After three days in orbit, a physician assistant, a community college professor, a data engineer and the billionaire who financed their trip arrived back on Earth, heralding a new era of space travel with a dramatic and successful Saturday evening landing in Atlantic Ocean. The mission, with is known as Inspiration4 , splashed down off the Florida coast at 7:06 p.m. on Saturday. Each step of the return unfolded on schedule, without problems.
It was the first time a crew composed of private citizens had been launched into orbit, without professional astronauts aboard. The mission took the crew members much farther out than either Virgim Galactic’s Richard Branson or Blue Origin’s (and Amazon’s) Jeff Bezons traveled on their recent jaunts above the planet. And the Insrpiration4 trip helps solidify the notion of sending everyday people into space, for tourism, futuristic international travel and perhaps even colonization of the cosmos.
The mission was bankrolled by Isaacman, a former pilot and the billionaire founder of a payment processing company, who offered up the other three seats to members of the general public: physician assiatant Hayley Arceneaux, data engineer Christopher Sembroski and community college professor Sian Proctor (who’s now also the first Black women to pilot a spacecraft).
“Welcome home to planet Earth,” Kris Young, space operations director at SpaceX, said to the crew as the capsule bobbed in the water. SpaceX, the rocket company started by Elon Musk, built the Falcon 9 rocket that launched the Inspiration4 mission as well as the Crew Dragon capsule where the astronauts spent the past three days.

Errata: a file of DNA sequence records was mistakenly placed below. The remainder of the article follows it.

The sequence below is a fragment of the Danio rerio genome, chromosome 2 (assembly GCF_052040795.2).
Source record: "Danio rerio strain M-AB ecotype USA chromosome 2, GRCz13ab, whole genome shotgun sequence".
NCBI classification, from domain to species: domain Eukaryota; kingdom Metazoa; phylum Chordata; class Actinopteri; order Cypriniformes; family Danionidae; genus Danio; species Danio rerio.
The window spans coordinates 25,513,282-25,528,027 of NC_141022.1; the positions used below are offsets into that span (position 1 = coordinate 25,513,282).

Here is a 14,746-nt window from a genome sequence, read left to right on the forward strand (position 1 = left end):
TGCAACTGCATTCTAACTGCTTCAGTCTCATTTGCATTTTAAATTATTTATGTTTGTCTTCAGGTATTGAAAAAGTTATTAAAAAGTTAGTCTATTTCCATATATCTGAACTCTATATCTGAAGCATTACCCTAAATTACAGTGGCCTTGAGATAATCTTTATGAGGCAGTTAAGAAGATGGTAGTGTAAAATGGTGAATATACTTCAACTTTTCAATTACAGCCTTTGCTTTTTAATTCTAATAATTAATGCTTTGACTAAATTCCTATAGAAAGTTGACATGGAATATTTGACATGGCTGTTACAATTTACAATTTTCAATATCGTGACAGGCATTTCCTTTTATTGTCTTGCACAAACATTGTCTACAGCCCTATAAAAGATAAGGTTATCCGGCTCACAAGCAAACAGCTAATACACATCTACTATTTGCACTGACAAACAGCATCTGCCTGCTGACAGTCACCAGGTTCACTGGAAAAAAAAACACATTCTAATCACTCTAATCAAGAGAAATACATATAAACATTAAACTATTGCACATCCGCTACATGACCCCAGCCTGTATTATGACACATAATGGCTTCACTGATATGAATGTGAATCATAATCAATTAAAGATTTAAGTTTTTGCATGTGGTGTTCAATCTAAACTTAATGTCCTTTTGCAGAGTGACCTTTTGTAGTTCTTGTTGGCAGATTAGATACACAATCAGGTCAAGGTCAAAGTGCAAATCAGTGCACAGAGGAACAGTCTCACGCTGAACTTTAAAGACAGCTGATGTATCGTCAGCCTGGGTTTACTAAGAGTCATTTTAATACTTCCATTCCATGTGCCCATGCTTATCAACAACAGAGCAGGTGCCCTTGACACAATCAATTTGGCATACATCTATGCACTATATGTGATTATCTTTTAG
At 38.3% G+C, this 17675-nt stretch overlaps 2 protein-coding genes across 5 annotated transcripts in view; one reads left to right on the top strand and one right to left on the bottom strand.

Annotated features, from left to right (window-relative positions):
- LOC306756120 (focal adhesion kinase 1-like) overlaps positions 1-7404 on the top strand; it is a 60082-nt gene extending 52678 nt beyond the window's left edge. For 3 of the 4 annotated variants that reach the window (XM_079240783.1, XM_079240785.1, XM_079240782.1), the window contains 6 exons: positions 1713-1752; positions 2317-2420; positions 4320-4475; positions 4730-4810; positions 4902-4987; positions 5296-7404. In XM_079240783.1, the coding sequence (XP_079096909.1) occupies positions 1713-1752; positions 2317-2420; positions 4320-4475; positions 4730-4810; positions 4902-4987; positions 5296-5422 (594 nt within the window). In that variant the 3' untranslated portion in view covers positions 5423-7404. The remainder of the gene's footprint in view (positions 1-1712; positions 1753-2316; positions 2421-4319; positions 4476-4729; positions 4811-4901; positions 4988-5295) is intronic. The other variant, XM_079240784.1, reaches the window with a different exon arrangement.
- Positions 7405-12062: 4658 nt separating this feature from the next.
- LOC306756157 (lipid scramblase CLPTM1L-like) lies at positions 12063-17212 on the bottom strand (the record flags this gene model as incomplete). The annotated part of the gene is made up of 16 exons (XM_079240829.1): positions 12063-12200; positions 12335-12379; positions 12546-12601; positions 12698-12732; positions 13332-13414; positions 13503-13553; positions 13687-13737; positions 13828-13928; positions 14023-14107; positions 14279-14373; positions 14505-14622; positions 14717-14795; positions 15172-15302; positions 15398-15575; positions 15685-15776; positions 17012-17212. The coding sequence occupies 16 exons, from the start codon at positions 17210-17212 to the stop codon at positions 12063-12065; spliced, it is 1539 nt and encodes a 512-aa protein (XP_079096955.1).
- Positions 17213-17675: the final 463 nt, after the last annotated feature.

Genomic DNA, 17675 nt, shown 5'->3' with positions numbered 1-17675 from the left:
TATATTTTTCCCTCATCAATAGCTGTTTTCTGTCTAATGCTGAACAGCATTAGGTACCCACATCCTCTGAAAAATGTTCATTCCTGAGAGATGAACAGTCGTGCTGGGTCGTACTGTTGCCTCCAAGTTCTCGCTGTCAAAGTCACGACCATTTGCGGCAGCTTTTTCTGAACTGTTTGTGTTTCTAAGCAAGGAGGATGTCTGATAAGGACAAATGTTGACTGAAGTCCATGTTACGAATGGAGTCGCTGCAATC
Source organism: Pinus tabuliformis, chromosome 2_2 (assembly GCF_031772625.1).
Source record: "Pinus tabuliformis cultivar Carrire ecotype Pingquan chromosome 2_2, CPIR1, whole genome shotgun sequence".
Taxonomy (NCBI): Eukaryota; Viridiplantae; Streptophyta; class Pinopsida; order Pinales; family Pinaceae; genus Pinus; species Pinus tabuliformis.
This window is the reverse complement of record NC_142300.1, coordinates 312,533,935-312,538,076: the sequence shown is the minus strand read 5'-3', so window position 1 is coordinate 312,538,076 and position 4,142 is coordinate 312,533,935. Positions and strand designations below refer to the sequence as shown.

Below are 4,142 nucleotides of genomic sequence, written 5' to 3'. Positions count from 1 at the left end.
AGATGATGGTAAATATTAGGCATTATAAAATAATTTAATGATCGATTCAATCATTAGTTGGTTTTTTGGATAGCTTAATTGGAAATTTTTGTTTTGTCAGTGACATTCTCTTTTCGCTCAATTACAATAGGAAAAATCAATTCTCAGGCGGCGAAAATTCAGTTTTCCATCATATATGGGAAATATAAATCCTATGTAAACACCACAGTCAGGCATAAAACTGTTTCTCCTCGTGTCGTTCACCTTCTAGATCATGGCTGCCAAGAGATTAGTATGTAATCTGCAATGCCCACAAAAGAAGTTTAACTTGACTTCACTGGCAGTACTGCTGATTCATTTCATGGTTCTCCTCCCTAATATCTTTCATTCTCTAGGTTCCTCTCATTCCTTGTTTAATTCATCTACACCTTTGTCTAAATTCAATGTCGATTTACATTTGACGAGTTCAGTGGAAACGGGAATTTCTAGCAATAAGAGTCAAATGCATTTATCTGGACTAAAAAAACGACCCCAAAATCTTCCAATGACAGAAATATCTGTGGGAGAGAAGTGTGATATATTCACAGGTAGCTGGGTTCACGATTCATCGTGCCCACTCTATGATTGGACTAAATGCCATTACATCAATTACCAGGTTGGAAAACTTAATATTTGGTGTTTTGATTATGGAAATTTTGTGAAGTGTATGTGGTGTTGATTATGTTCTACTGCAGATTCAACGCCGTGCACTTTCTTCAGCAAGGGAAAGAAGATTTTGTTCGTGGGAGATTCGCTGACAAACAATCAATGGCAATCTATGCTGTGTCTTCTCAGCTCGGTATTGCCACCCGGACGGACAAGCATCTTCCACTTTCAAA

The crew spent its time orbiting the Earth every 90 minutes (about 100 miles farther out than the International Space Station); checking out the view of our planet from a specially installed glass cupola on SpaceX’s Dragon capsule; conducting various science experiments; and occasionally taking breaks to play with a plushie pup (also known as the mission’s “zero gravity indicator”). Physiological information about the crew was collected to assess changes in behavior and cognition, including data on heart rate, blood oxygen saturation and how well the team members slept.
After this mission, the Crew Dragon capsule used by Inspiration4 will be refurbished and used for another private mission that is to launch early next year. That mission, which is operated by the Houston-based company Axiom Space, is to take one professional astronaut and three customers, paying $55 million each, for a visit to the space station.